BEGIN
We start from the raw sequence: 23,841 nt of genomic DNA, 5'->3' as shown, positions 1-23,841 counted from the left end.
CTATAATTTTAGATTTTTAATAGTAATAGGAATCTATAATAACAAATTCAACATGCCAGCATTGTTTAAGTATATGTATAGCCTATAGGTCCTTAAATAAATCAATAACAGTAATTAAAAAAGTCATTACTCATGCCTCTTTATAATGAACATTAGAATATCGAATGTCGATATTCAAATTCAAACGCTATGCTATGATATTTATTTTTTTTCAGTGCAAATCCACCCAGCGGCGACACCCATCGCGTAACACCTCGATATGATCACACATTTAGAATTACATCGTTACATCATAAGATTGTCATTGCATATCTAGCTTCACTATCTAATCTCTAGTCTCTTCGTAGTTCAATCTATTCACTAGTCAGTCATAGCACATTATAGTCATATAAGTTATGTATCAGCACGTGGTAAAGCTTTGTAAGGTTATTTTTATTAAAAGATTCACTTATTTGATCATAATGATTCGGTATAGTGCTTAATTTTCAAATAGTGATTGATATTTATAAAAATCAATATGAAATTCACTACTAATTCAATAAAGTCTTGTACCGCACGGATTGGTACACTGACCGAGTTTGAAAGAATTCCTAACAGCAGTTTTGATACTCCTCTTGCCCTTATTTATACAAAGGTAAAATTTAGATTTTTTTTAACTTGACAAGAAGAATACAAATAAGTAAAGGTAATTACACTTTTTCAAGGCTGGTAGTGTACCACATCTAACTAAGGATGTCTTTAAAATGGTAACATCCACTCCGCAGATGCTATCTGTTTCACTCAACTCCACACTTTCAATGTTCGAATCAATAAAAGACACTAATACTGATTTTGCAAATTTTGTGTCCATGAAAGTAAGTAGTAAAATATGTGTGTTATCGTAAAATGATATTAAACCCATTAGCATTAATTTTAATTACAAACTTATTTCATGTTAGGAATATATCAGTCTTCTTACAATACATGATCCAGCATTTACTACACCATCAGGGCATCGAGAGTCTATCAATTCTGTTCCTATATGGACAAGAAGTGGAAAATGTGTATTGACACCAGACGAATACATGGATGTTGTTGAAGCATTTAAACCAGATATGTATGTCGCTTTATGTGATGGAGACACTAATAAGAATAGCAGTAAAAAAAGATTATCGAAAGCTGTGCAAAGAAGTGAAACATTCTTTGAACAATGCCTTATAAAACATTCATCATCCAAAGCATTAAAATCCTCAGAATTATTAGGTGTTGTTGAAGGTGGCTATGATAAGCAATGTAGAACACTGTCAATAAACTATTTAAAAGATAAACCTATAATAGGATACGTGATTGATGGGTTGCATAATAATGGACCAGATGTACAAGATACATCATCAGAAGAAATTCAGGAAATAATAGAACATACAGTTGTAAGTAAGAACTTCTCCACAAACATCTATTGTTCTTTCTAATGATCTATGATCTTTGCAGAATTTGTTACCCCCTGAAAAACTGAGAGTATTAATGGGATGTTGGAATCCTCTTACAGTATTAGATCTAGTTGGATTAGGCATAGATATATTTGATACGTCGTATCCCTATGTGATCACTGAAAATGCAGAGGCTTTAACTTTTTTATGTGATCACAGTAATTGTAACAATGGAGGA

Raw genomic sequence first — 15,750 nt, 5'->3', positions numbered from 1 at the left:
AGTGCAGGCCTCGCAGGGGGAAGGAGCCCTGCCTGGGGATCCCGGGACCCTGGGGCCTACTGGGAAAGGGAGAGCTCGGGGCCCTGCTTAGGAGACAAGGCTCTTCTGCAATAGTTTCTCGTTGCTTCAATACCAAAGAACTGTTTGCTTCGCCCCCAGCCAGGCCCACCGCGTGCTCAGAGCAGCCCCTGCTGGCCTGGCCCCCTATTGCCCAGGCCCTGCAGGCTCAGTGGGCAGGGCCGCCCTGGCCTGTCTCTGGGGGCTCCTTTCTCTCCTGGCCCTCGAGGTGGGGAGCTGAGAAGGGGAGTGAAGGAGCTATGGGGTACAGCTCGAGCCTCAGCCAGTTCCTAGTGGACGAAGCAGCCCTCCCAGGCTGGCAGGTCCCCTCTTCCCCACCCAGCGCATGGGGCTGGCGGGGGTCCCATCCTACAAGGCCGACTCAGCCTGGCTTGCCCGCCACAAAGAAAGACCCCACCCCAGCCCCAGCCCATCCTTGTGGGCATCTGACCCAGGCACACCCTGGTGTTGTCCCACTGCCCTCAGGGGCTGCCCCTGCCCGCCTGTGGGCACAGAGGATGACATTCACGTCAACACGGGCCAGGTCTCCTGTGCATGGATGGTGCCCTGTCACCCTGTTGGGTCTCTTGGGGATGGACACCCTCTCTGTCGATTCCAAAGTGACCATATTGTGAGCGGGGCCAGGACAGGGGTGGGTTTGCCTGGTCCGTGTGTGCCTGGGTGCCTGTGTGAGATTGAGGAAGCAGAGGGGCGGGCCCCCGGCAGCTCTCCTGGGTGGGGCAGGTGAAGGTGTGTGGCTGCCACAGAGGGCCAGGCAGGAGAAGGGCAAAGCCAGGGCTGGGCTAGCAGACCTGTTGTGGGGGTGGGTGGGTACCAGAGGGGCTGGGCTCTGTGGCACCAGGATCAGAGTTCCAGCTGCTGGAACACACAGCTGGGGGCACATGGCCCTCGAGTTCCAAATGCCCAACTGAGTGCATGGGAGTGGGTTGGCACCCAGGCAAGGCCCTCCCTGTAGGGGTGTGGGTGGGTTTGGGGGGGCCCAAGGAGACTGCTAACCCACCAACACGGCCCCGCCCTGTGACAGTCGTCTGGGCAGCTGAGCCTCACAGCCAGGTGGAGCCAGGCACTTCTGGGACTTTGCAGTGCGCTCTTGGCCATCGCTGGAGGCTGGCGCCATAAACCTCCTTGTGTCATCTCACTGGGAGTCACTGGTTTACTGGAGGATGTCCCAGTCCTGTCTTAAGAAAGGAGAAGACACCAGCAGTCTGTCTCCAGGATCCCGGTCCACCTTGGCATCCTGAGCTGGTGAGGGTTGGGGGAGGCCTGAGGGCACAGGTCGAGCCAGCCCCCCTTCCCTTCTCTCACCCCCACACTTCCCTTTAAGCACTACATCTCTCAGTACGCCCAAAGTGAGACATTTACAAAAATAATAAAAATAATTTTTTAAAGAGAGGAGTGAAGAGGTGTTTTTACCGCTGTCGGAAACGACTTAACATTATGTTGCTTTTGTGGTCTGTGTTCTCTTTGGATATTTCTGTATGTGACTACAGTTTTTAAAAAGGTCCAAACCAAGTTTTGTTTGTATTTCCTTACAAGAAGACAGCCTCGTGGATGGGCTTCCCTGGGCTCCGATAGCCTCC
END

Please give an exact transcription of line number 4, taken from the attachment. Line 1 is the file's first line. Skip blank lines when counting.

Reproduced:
AGTGCAGGCCTCGCAGGGGGAAGGAGCCCTGCCTGGGGATCCCGGGACCCTGGGGCCTACTGGGAAAGGGAGAGCTCGGGGCCCTGCTTAGGAGACAAGGCTCTTCTGCAATAGTTTCTCGTTGCTTCAATACCAAAGAACTGTTTGCTTCGCCCCCAGCCAGGCCCACCGCGTGCTCAGAGCAGCCCCTGCTGGCCTGGCCCCCTATTGCCCAGGCCCTGCAGGCTCAGTGGGCAGGGCCGCCCTGGCCTGTCTCTGGGGGCTCCTTTCTCTCCTGGCCCTCGAGGTGGGGAGCTGAGAAGGGGAGTGAAGGAGCTATGGGGTACAGCTCGAGCCTCAGCCAGTTCCTAGTGGACGAAGCAGCCCTCCCAGGCTGGCAGGTCCCCTCTTCCCCACCCAGCGCATGGGGCTGGCGGGGGTCCCATCCTACAAGGCCGACTCAGCCTGGCTTGCCCGCCACAAAGAAAGACCCCACCCCAGCCCCAGCCCATCCTTGTGGGCATCTGACCCAGGCACACCCTGGTGTTGTCCCACTGCCCTCAGGGGCTGCCCCTGCCCGCCTGTGGGCACAGAGGATGACATTCACGTCAACACGGGCCAGGTCTCCTGTGCATGGATGGTGCCCTGTCACCCTGTTGGGTCTCTTGGGGATGGACACCCTCTCTGTCGATTCCAAAGTGACCATATTGTGAGCGGGGCCAGGACAGGGGTGGGTTTGCCTGGTCCGTGTGTGCCTGGGTGCCTGTGTGAGATTGAGGAAGCAGAGGGGCGGGCCCCCGGCAGCTCTCCTGGGTGGGGCAGGTGAAGGTGTGTGGCTGCCACAGAGGGCCAGGCAGGAGAAGGGCAAAGCCAGGGCTGGGCTAGCAGACCTGTTGTGGGGGTGGGTGGGTACCAGAGGGGCTGGGCTCTGTGGCACCAGGATCAGAGTTCCAGCTGCTGGAACACACAGCTGGGGGCACATGGCCCTCGAGTTCCAAATGCCCAACTGAGTGCATGGGAGTGGGTTGGCACCCAGGCAAGGCCCTCCCTGTAGGGGTGTGGGTGGGTTTGGGGGGGCCCAAGGAGACTGCTAACCCACCAACACGGCCCCGCCCTGTGACAGTCGTCTGGGCAGCTGAGCCTCACAGCCAGGTGGAGCCAGGCACTTCTGGGACTTTGCAGTGCGCTCTTGGCCATCGCTGGAGGCTGGCGCCATAAACCTCCTTGTGTCATCTCACTGGGAGTCACTGGTTTACTGGAGGATGTCCCAGTCCTGTCTTAAGAAAGGAGAAGACACCAGCAGTCTGTCTCCAGGATCCCGGTCCACCTTGGCATCCTGAGCTGGTGAGGGTTGGGGGAGGCCTGAGGGCACAGGTCGAGCCAGCCCCCCTTCCCTTCTCTCACCCCCACACTTCCCTTTAAGCACTACATCTCTCAGTACGCCCAAAGTGAGACATTTACAAAAATAATAAAAATAATTTTTTAAAGAGAGGAGTGAAGAGGTGTTTTTACCGCTGTCGGAAACGACTTAACATTATGTTGCTTTTGTGGTCTGTGTTCTCTTTGGATATTTCTGTATGTGACTACAGTTTTTAAAAAGGTCCAAACCAAGTTTTGTTTGTATTTCCTTACAAGAAGACAGCCTCGTGGATGGGCTTCCCTGGGCTCCGATAGCCTCC